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‘Wealth Creation Story’: Why Mumbaikars Are Buying Many Rs 100-Cr Homes

India’s rich are getting richer. A large number of new ultra-luxury residential projects in the country’s financial capital are drawing them in. 

By Jessica Jani
New Update
Mumbai luxury apartments

So far, 2023 has been a successful year for luxury real estate in India, with multiple deals worth more than Rs 100 crores, particularly in Mumbai. Rajendra Barwale, director of Barwale Seeds Private Limited, bought a Rs 122 crore apartment at the Lodha Group’s Malabar Palaces project in Malabar Hill last month. In March, industrialist JP Taparia, founder of contraceptive maker Famy Care, and family members bought a triplex in the same ultra-luxury redevelopment project worth Rs 369 crore. BK Goenka, chairman of Welspun Group, paid Rs 240 crore for a triplex in Three Sixty West, a luxury building in Worli. The most expensive real estate purchase so far was by billionaire and D’mart founder Radhakrishna Damani and family who bought 28 residential units worth Rs 1,230 crore in the same Worli project in February.

Recent data on luxury housing in Mumbai from India Sotheby's International Realty and CRE Matrix showed that sales of units priced over Rs 10 crore rose by 47% in the first half (H1) of 2023, while sales of homes in the Rs 40-70 crore segment grew by 64%. 

“In the years 2016-2019, out 2020 because that was a Covid year, Mumbai city used to sell approximately Rs 75,000 to 80,000 crore worth of housing every year. Just in the first six months of 2023, the same Mumbai city has sold the same amount, which is Rs 75,000 crore,” Abhishek Kiran Gupta, co-founder and CEO of CRE Matrix told The Core. “Of this, Rs 11,400 crores was luxury which includes units above Rs 10 crore, and Rs 3,100 crores was in the Rs 40 crore plus segment,” he said. 

According to Knight Frank’s 2023 Wealth Report, Mumbai was also among the top five, and the only Indian city, in the Asia-Pacific, to show growth in luxury real estate prices globally in 2022. The city’s premier property market had a 6.4% price increase, pushing it to the 37th position on the Prime International Residential Index (PIRI) 100 in 2022, up from the 92nd position in 2021. It is further expected to increase by 3% this year.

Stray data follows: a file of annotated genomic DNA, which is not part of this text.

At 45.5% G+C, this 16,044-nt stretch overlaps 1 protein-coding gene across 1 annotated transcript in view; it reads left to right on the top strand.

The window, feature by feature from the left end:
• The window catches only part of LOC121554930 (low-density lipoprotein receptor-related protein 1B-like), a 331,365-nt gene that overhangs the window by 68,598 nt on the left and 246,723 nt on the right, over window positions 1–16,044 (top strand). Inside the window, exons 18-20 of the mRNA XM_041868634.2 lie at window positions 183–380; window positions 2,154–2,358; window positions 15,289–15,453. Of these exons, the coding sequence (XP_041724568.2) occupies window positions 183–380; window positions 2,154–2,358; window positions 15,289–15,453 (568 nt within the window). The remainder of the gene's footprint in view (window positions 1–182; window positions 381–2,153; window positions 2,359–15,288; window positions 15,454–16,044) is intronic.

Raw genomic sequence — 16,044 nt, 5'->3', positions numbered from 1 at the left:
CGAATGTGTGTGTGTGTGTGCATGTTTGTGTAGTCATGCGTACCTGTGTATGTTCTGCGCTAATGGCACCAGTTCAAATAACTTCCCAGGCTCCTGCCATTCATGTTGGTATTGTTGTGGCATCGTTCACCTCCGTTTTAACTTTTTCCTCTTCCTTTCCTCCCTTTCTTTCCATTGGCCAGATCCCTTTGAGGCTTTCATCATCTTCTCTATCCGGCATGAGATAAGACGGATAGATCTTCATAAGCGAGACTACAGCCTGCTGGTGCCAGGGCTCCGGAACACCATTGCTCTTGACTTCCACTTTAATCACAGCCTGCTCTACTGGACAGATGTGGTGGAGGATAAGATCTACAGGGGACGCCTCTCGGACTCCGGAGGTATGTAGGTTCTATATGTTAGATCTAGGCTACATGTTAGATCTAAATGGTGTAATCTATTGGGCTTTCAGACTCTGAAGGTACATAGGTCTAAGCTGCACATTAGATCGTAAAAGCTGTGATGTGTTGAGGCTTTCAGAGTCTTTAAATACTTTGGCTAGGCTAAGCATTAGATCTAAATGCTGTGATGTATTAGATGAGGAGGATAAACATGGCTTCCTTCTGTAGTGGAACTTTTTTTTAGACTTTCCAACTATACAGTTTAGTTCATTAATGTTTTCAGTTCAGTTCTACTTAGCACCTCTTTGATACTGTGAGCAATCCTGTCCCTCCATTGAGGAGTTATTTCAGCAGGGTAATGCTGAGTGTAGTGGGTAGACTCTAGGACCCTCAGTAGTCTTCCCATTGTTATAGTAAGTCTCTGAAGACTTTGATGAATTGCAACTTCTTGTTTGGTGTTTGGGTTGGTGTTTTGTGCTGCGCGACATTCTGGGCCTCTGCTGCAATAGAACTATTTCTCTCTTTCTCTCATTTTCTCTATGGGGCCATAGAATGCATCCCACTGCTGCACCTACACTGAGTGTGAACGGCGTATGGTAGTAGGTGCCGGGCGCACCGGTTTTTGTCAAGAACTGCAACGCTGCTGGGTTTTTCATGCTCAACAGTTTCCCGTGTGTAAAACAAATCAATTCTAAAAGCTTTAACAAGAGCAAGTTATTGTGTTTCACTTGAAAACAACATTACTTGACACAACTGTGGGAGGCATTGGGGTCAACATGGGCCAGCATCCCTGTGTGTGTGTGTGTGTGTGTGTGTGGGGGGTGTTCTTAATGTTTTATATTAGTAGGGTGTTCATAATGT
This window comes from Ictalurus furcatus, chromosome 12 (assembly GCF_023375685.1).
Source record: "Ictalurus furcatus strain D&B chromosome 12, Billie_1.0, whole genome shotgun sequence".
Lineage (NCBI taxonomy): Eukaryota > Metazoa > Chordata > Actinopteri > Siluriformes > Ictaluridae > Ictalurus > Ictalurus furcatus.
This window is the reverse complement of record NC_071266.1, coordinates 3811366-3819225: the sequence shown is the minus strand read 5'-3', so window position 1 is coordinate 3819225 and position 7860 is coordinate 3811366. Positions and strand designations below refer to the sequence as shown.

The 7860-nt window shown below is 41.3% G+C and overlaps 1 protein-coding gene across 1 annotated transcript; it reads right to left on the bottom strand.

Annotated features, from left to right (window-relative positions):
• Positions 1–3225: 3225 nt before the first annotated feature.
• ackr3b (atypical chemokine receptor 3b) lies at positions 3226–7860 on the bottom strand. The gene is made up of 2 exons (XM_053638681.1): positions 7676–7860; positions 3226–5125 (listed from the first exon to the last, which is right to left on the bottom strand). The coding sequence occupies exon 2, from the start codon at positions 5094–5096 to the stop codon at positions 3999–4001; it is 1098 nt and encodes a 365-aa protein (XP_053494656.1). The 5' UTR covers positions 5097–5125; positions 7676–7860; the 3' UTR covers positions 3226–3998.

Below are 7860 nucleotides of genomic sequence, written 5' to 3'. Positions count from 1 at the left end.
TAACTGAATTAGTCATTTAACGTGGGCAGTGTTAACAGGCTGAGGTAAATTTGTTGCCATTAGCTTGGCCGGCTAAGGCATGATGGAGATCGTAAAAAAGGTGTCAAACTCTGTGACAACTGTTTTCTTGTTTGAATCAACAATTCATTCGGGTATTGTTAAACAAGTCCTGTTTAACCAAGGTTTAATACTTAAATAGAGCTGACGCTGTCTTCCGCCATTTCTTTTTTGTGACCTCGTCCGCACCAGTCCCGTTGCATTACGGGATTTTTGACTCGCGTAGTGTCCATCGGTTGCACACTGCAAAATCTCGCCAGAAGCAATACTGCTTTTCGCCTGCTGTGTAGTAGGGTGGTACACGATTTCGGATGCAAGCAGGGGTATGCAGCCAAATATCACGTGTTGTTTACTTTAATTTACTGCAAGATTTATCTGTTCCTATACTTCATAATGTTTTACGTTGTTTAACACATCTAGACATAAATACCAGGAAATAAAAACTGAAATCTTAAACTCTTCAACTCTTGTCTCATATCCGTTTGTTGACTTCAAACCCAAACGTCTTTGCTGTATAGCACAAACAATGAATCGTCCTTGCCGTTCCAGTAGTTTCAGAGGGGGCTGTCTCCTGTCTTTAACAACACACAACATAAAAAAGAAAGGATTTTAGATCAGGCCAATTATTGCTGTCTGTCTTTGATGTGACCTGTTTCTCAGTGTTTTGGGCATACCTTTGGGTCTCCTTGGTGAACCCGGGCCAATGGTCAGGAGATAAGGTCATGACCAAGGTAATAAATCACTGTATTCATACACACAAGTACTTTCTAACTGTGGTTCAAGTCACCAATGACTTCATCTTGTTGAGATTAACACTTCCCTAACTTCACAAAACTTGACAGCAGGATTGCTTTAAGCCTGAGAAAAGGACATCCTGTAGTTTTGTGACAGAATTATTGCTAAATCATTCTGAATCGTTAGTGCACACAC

An Increase In Wealth 

In India, the rich are getting richer and they aren’t afraid of flaunting it. “When you're spending Rs 40-50 crore, you want to live on the top of the world… you want that monsoon cloud in your living room. You want to live next to the ocean, you want to have every possible amenity in your project if not inside your house,” said Gupta. “If you see the kind of wealth creation that is happening…this upper segment is expanding. So this is also the wealth creation story of the entire economy,” Prashant Thakur, regional director and head of research at Anarock Property Consultants said. 

Not only are these extremely expensive flats being sold in more numbers, but they are also getting bigger. The India Sotheby’s and CRE Matrix reports highlight that residential units of over 4,000 square feet contributed 22% to overall primary sales in Mumbai’s Luxury Housing in the first half of 2023, as compared to 14% in the first half of 2018. 

“All of this was initially fueled by low interest rates,” said Vivek Rathi, national director of research of Knight Frank India. However, the luxury housing market has continued its momentum despite interest rates continuing to go up, Rathi pointed out. 

In the first two years of the pandemic, there was a desire and the ability to buy a house, and as prices went up and home loan interest rates went up, the ability has seen some pressure in the last one and a half year. This is perhaps why the affordable segment in residential housing has languished while mid and premium segments flourished.